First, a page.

Catechesis is an essentially ecclesial act. The true subject of catechesis is the Church which, continuing the mission of Jesus the Master and, therefore animated by the Holy Spirit, is sent to be the teacher of the faith. The Church imitates the Mother of the Lord in treasuring the Gospel in her heart. She proclaims it, celebrates it, lives it, and she transmits it in catechesis to all those who have decided to follow Jesus Christ. […]. She proclaims it, celebrates it, lives it, and she transmits it in catechesis to all those who have decided to follow Jesus Christ. (Congregation for the Clergy. General Directory for Catechesis, no. 78-79, August 25, 1997)

  • The Spirit causes the Church to grow and sustains her in proclaiming the Gospel

In virtue of his universal salvific will, God has ordained that Revelation should be transmitted to all peoples and to all generations and should remain always in its entirety. To fulfil this divine plan, Jesus Christ founded the Church, built on the Apostles. He gave them the Holy Spirit from the Father and sent them to preach the Gospel to the whole world. […] The Spirit causes her to grow constantly in her understanding of the Gospel, prompts her and sustains the task of proclaiming the Gospel in every corner of the world. (Congregation for the Clergy. General Directory for Catechesis, no. 42. 43, August 25, 1997)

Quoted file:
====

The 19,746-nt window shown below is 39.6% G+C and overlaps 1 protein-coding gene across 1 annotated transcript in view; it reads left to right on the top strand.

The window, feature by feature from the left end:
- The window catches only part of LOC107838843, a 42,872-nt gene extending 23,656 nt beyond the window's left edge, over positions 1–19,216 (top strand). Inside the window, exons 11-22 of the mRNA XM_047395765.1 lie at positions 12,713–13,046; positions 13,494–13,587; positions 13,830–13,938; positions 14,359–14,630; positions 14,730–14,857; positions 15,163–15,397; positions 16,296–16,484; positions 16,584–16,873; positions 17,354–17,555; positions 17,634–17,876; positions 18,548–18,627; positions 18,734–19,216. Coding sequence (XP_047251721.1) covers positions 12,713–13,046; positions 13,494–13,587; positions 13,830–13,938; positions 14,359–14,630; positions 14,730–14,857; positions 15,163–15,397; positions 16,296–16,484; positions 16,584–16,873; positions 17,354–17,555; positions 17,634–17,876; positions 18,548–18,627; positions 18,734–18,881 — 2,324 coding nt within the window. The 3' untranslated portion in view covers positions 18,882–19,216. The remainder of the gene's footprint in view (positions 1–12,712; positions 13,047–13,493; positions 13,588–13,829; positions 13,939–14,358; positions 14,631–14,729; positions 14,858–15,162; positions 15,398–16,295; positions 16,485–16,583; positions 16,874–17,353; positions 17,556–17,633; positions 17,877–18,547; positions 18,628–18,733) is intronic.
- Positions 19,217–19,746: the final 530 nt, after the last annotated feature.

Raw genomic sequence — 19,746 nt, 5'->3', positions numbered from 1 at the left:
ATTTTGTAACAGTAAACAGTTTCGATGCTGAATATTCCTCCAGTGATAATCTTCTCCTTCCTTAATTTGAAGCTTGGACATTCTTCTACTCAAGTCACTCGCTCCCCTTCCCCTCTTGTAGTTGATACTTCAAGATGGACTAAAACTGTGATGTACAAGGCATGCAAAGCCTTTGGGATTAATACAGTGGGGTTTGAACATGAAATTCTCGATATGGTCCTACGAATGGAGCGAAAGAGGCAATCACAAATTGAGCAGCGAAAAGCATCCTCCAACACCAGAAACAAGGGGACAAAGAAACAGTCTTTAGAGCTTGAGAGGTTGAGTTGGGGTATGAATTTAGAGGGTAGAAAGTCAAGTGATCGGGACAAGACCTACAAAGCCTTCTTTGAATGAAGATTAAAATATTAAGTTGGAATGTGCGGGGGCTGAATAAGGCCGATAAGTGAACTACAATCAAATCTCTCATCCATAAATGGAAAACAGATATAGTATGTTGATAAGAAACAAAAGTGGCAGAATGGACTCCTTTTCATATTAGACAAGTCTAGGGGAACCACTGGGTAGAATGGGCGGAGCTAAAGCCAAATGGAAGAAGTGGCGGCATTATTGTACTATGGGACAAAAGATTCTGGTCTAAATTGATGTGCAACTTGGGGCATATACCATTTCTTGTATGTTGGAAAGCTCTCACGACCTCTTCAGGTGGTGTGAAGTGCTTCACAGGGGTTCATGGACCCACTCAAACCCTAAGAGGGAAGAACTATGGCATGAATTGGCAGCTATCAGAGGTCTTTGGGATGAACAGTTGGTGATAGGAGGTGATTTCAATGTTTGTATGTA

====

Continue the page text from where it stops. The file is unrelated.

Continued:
• Catechesis must lead to the gradual grasping of the whole truth about the divine plan